The Skagen painters
For 50 years, from the mid-1870s, a colony of artists settled in Skagen, a fishing village situated on the northernmost tip of Denmark. These artists were mostly painters, but the colony expanded to include sculptors, poets, architects, composers and musicians. They were attracted by the scenery and quality of the light in the area and took up plein air painting influenced partly by the French impressionists, although realist movements such as the Barbizon school also remained a very strong influence. They thus broke away from the rather rigid traditions of the academies of fine arts, espousing instead the trends they had learned in Paris.
Fishermen on Skagen Nordstrand. Summer evening (1891) by P.S. KrøyerSkagens Museum
"There is a particular atmosphere up in Skagen, which I simply cannot resist. The moment the beach is bathed in peace and moonlight, I am down there with my sketchbook. Skagen can appear terribly dull in bright sunlight, when the weather is much too fine, so we can see the ugly houses with their red roofs. But when the sun sets, when the moon rises out of the sea, and the glassy sea is mirrored in the rising moon, and the fishermen are standing on the beach, and the cutters sail off and lie out there with loose sails… in recent years this has been my favourite mood… In recent years everything I have painted in Skagen has involved this mood.”
Peder Severin Krøyer, 1907
A field sermon. Figure study (1903) by Anna AncherSkagens Museum
In the 1870s, inspired first by the new French Realism and later by Naturalism, many of the younger generation of Danish artists fled from the cities out to the country's more isolated regions, portraying human beings and their close relationship to the sublime landscape.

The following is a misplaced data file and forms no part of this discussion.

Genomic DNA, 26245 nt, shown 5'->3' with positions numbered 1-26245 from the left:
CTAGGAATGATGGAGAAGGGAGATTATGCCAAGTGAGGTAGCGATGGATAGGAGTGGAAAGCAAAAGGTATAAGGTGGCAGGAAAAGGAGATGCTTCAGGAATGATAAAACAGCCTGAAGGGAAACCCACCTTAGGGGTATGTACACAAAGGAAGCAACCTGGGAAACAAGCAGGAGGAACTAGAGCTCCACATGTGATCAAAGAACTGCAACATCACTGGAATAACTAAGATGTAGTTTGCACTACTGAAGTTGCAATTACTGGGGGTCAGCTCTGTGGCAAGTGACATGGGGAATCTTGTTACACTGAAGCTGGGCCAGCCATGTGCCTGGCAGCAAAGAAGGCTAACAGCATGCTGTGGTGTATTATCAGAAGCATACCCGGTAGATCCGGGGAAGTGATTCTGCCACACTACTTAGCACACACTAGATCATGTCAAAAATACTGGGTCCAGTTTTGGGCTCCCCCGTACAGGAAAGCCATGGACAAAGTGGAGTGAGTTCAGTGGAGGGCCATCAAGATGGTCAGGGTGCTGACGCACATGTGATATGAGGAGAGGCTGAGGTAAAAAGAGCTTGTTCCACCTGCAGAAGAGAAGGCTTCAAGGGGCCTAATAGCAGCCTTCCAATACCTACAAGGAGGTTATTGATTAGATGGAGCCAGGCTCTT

Although they are often praised for their treatment of light, the Skagen Painters produced a surprisingly large number of evening paintings.
Young harvester riding home (1915) by Michael AncherSkagens Museum
To begin with, the Skagen painters were best known for their naturalistic portrayals of fishermen, nature and life in and around the area.
However, in the course of time, some of the painters and particularly Peder Severin Krøyer moved away from strictly painting cultural-historical depictions of the period. Instead they focused much more on colours and moods, lights and shadows and the beautiful skies around sunset.
Moonrise over the dunes (1883) by Eilif PeterssenSkagens Museum
This is one of the only five paintings we know that Norwegian artist Eilif Peterssen (1858-1928) made while visiting Skagen in 1883. It has darkened considerably since then, and it can be hard to make out all the details.
The horizon is relatively high in the picture, perhaps inspired by Japanese art, which was at the height of fashion at this time.
The orange-yellow moon contrasts with the green lyme grass, while the sea can be glimpsed in the background.
Midsummer Eve bonfire on Skagen's beach (1906) by P.S. KrøyerSkagens Museum
This is the last large figure painting from P.S. Krøyer before his death in 1909. Here, he has gathered artists as well as local women, men and children around a Midsummer's Eve's bonfire on the beach.
The painting, started as sketches back in 1892 but was not finished until 14 years later, is a tribute to the artists' colony, but Krøyer himself is not in the picture
It is the first time Krøyer depicts the locals together with the artists. The artists and members of the bourgeoisie are positioned in the bright, left side of the painting.
The majority of the locals are placed on the darker right side.
Fisher boy sitting beside a wheelbarrow. Skagen South Beach (1884) by P.S. KrøyerSkagens Museum
The blue hour
Colours are often used to indicate a particular mood. Blue is generally used in language, music and painting to describe a quiet, melancholic and often somewhat romantic atmosphere. Works of music, both classical and jazz, often have titles, which include the colour blue: for example the jazz trumpeter Miles Davis’s famous number ‘Kind of Blue’. The word “nocturne” is used to describe the same sort of mood, and is borrowed from the world of music, where it indicates a note in the scale, which can put us in the same mood as the colour blue.
Summer evening on Skagen Sønderstrand (1893) by Peder Severin KrøyerSkagens Museum